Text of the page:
Horses helped him prosper after 2 prison stays

by on January 7, 2016

A twice-convicted Virginia man who once cried in his cell with despair, found his path to the American Dream—self-respect, love, a thriving business—soon after he seized hold of a beautiful Thoroughbred. And that horse, a grandson of the great Secretariat, helped the inmate right his ownship and sail toward a better day.

The life transformation began for two-time offender Tamio Holmes of Louisiana the day he stepped up to the horse trailer bearing bay racehorse Covert Action.

The door opened. Covert walked down the ramp. And Holmes stepped up to take hold of the lead rope and walk with the sweet-tempered animal to the red clapboard barn at the James River Work Center. Within its careworn walls, the horse would live a long, healthy retirement, and help to kick-start Holmes’ future as well as the Thoroughbred Retirement Foundation’s (TRF) signature Second Chances program for prisoners and racehorses.

“I remember when somebody first told me they were bringing horses to James River, and I thought, ‘I’m not going to fool with some rich person’s horses while I’m in prison,’ ” Holmes recalls. “But some guys talked me into it … and I went down for an interview” and soon became a founding participant in a pioneering program teaching inmates life skills while participating in vocational training providing care to retired racehorses.

“When the horses first arrived, it was pretty amazing. We were all impatiently waiting … they’d bring one off the trailer and then go around get another,” Holmes says. “I was one of the first ones to step forward, and I grabbed the most amazing horse of all of them. I wound up grabbing Covert Action, the grandson of Secretariat!”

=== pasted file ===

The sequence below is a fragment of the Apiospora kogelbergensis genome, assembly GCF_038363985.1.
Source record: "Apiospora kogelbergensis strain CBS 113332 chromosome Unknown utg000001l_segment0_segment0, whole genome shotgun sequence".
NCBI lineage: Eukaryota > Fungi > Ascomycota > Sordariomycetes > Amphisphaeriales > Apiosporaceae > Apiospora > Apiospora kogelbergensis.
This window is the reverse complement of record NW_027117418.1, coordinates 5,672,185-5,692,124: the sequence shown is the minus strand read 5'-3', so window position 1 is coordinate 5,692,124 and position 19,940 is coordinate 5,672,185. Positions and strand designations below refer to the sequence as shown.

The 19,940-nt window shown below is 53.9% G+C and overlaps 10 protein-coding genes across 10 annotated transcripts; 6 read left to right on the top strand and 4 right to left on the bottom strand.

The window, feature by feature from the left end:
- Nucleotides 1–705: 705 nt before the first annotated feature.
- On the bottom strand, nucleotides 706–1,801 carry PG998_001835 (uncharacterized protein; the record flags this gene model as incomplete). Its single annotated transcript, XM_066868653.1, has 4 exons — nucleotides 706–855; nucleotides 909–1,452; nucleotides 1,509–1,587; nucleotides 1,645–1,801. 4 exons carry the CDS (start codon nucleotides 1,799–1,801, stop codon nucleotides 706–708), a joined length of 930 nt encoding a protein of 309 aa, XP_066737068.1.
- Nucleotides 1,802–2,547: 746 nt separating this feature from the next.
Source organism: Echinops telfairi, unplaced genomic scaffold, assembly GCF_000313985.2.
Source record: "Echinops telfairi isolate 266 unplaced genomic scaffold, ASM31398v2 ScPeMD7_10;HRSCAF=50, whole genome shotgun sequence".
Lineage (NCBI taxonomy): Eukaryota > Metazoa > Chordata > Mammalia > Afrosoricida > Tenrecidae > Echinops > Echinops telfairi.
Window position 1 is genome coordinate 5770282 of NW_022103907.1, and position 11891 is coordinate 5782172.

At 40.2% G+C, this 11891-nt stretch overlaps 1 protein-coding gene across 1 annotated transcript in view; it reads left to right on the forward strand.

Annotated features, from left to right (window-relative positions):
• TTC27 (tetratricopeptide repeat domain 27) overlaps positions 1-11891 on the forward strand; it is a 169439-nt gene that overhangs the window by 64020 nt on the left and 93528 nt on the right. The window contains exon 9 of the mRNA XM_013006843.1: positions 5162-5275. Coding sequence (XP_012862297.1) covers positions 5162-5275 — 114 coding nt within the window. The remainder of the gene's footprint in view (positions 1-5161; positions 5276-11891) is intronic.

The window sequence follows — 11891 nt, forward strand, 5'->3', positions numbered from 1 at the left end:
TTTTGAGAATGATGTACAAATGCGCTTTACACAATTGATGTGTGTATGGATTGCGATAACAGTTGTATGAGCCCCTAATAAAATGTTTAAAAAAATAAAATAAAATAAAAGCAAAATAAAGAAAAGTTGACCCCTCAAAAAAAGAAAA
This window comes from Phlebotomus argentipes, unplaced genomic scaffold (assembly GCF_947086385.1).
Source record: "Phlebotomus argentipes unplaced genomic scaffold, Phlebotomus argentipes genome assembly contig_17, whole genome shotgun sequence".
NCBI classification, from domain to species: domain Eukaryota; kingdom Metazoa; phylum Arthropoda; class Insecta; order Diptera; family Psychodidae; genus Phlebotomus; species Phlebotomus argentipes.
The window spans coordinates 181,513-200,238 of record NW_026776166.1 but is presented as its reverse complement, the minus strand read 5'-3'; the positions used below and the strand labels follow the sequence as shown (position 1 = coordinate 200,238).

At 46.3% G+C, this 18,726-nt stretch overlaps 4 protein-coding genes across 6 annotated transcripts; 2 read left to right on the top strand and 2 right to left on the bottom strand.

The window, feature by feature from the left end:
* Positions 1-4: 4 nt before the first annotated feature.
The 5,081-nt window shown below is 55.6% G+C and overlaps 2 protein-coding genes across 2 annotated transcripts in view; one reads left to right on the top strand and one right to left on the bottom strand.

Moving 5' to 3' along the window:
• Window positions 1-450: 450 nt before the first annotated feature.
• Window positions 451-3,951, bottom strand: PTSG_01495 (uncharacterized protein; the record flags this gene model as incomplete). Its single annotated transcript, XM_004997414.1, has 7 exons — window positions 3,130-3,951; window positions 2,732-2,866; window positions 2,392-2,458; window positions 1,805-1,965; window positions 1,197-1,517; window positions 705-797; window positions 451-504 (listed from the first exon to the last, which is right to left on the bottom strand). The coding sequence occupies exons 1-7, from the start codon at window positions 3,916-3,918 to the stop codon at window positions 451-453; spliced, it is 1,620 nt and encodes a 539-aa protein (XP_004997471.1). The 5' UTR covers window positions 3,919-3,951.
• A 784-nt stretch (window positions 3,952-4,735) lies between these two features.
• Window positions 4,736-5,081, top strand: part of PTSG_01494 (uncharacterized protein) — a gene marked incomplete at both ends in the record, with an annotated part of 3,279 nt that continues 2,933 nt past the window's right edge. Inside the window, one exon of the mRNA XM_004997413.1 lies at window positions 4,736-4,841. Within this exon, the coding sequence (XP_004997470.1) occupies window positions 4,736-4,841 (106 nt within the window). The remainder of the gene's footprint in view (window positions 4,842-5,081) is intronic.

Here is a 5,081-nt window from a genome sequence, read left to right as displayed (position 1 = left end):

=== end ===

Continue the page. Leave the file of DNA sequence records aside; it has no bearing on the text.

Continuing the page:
For a young man who grew up in a “beat down little house” in the middle of a backyard Louisiana farm, the proximity to greatness inspired him. “I trained him to follow me around like a dog! If I ran, he ran; if I trotted, he trotted. And he always shook me down looking for peppermints in my pocket. He was an amazing horse!”

After working with Covert Action for a while, a barn farrier began mentoring Holmes in hoof health care. “He said I was a natural,” he says. Holmes studied a $200 textbook a TRF supporter had purchased for him, and practiced trimming and caring for all the horses in the James River Work House herd. “People thought a professional farrier was coming in to do the horses,” he adds.

When Holmes was released from prison in May 2010, after serving three years, he recalls thinking, “You know what Tamio, this is your new career!”

With the help and generosity of Anne Tucker, an original founder of the TRF’s program at James River, Holmes was provided accommodations on Tucker’s Virginia farm until he got on his feet, and was taken under the wing of Dr. Tom Newton, a Goochland, Va. veterinarian and horse breeder.

“Tom got me to come to his farm with him, where I started shoeing his horses,” he says. “After a while, word spread, and other started asking me to shoe their horses.”

Today, Holmes is the proud owner of his own business, Tamio Holmes Farrier, working hard, and preparing to get married later this month.

“Horses made a huge difference for me, and my life,” he says. “By the time I met Covert Action, I’d already been in prison once. I don’t know what I would have done if I hadn’t met up with the horses … when I first got to prison, I didn’t eat and cried every night. After I grabbed Covert Action’s halter … it’s like we crossed a bridge … and I’m so grateful that I thank God for sending me on this path.”